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Blue Ridge Parkway
Peaks of Otter
Sharp Top, Flat Top, Harkening Hill, Abbott Lake, Fallingwater Cascades, Johnson Farm, Elk Run Loop & Polly Wood's Ordinary
The 4200 acre Peaks of Otter Recreation Area is a popular destination for Blue Ridge Parkway visitors, whether to spend the day, stop for the night or enjoy a weekend. The Peaks of Otter Lodge and Restaurant offers year round rustic accommodations and dining. Don't expect a phone or TV in your room. The lodge was built on 1964 and the boggy meadow near the lodge was turned into Abbott Lake.
The National Park Service offers a campground, picnic area, camp store, rest rooms, visitor center and a restored mountain farm that are usually opened from May to the end of October. The peak season is during the fall in mid to late October and in early June.
Folk lore says the name Peaks of Otter comes from the Cherokee word ottari, which means "high places". The "Peaks of Otter" are made up of Flat Top (4001 feet), Sharp Top (3875 feet) and Harkening Hill (3375 feet). The visitor center is at an elevation of 2545 feet. The area is almost completely surrounded by Jefferson National Forest, making the area secluded. However, it is easily accessed by VA 43 even during the winter.
The area was first cleared and settled in 1766 and by the 1830's an "ordinary" was established that offered dining as well as lodging to travelers crossing the Blue Ridge. You can check out Polly Wood's Ordinary near the Abbott Lake Trail and the Peaks of Otter Picnic Area. Early hotels opened in the area as early as 1857. The area was a popular tourist destination by the 1880's.
By 1930 a community of over twenty self reliant families populated the area, including the last of the Johnson family, whose farm is still here for visitors to enjoy. The Johnson farm dates back to 1852. A school and a church stood near the current site of the Peaks of Otter Lodge. Tourists visited the local hotel and the road up to the summit of Sharp Top supplied cash for locals.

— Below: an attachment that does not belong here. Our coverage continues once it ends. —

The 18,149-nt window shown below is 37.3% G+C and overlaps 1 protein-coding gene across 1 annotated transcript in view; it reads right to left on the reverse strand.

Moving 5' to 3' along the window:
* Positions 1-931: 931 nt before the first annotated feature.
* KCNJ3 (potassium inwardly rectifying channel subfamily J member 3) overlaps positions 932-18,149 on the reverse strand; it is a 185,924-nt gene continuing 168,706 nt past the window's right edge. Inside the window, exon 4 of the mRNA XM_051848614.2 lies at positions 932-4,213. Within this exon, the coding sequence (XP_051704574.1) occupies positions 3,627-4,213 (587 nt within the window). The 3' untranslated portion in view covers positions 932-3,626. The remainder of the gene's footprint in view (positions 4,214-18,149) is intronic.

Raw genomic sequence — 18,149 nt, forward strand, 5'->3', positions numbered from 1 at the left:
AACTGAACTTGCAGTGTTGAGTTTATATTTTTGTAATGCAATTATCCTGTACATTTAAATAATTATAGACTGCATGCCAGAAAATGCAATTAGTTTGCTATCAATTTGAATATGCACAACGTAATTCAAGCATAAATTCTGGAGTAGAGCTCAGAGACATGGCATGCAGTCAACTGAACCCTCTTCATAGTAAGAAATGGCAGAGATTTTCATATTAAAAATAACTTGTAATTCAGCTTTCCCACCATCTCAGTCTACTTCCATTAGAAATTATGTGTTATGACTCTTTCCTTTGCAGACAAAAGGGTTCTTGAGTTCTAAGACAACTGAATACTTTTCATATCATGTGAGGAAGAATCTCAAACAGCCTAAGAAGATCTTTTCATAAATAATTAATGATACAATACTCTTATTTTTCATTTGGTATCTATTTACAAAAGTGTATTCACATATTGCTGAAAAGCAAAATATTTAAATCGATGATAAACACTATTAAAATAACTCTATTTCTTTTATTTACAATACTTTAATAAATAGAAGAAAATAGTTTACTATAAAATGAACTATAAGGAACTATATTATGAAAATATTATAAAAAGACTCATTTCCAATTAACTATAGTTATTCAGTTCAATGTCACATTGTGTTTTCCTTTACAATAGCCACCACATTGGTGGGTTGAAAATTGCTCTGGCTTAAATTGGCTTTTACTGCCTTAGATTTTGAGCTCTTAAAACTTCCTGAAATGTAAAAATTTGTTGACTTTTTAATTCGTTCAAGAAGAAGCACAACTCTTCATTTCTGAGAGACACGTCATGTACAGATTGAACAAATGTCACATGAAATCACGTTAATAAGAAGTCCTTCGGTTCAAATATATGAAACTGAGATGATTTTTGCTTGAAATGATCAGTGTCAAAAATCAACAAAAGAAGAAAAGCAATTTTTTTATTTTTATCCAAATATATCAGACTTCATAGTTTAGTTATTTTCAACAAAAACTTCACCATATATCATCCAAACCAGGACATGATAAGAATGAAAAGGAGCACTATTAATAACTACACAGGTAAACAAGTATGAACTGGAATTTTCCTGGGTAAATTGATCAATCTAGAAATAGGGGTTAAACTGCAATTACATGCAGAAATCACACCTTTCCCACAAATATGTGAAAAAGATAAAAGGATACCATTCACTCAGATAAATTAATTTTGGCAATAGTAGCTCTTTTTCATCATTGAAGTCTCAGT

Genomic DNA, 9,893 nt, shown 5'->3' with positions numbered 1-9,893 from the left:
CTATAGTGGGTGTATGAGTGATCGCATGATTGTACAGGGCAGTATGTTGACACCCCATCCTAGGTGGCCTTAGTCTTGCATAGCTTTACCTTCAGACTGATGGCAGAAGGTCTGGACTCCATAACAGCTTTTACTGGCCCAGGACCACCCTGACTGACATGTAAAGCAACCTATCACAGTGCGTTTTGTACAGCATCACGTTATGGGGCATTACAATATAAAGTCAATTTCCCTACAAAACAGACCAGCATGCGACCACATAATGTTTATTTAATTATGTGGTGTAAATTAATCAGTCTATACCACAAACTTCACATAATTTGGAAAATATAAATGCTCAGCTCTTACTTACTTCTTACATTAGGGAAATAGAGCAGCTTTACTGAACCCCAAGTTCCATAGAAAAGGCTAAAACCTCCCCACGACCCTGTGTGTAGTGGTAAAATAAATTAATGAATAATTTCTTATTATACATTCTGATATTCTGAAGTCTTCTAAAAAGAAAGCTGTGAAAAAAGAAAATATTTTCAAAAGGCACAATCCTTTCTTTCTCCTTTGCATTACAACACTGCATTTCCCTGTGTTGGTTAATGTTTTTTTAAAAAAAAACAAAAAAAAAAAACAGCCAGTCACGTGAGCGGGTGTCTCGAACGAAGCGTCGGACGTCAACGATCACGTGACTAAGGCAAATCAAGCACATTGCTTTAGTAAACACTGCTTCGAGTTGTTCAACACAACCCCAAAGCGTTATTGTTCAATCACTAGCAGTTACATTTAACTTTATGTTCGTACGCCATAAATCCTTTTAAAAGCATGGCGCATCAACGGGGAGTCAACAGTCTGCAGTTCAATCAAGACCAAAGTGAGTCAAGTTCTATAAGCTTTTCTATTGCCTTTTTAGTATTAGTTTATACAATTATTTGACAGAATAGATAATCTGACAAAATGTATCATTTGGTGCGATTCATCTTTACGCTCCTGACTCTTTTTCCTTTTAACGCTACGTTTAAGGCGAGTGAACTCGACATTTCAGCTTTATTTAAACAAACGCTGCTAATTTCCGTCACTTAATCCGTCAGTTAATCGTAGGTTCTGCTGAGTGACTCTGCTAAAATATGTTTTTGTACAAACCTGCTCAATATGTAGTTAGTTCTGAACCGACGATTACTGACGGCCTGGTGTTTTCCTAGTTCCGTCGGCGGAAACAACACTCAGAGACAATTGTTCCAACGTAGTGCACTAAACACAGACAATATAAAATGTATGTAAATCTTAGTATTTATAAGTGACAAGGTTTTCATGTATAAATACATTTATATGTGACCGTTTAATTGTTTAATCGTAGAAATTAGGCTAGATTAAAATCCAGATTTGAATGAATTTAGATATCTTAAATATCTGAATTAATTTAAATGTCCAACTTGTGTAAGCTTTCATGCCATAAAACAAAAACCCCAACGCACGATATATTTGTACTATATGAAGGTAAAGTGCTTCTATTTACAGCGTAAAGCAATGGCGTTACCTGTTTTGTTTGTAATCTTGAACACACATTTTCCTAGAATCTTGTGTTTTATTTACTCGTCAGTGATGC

The depression ended the lives as they knew it for the locals of this area. The government ened up purchasing the land for the parkway. The Johnson farm was sold in 1941, but eventually ended up in the hands of the National Park Service. The farm deteriorated until the 1950's, when it was stabilized. It was finally restored in 1968. The interpretive Johnson Farm Trail is a great place along the Parkway to learn about the lives of the people who lived in this area. From May until the end of October, this farm offers some of the most engaging and extensive living history programs anywhere along the parkway.
A very interesting story from this area is from 1820 when a group of rowdies spent a few days trying to roll one of Sharp Top's summit boulders into the valley. They finally succeeded in moving it off the summit with the help of some dynamite. When the Washington Monument was being built, locals took a chunk of that boulder in 1852 to be used in the monument. The chunk rests in the west wall at the twelfth stairway landing.
In 1943, a B25 bomber crashed at the Peaks of Otter on the side of Sharp Top Mountain. Most of the wreckage still remains where it came to rest some many years ago.
The Peaks of Otter Recreational Area offers visitors so many outdoor recreational activities. There are numerous hiking trails. A campground, picnic area, year round lodge and restaurant. There is even a bus that takes visitors almost to the summit of Sharp Top for a modest fee. Spend a few days and explore all the trails the Peaks of Otter area has to offer!
When we visited the area in 2007, we had the opportunity to watch a bear walk along the paved Abbott Lake Trail as we ate our dinner in the restaurant. This was the same path we took from our room in the lodge just 30 minutes earlier!
For more information on the Peaks of Otter as well as the Blue Ridge Parkway check out the following books, Hiking the Blue Ridge Parkway, Best Easy Day Hikes of the Blue Ridge Parkway, Guide to the Blue Ridge Parkway, Walking the Blue Ridge: A Guide to the Trails of the Blue Ridge Parkway, Blue Ridge Parkway Guide Volume 1: Rockfish Gap to Grandfather Mountain. Look above for other books.
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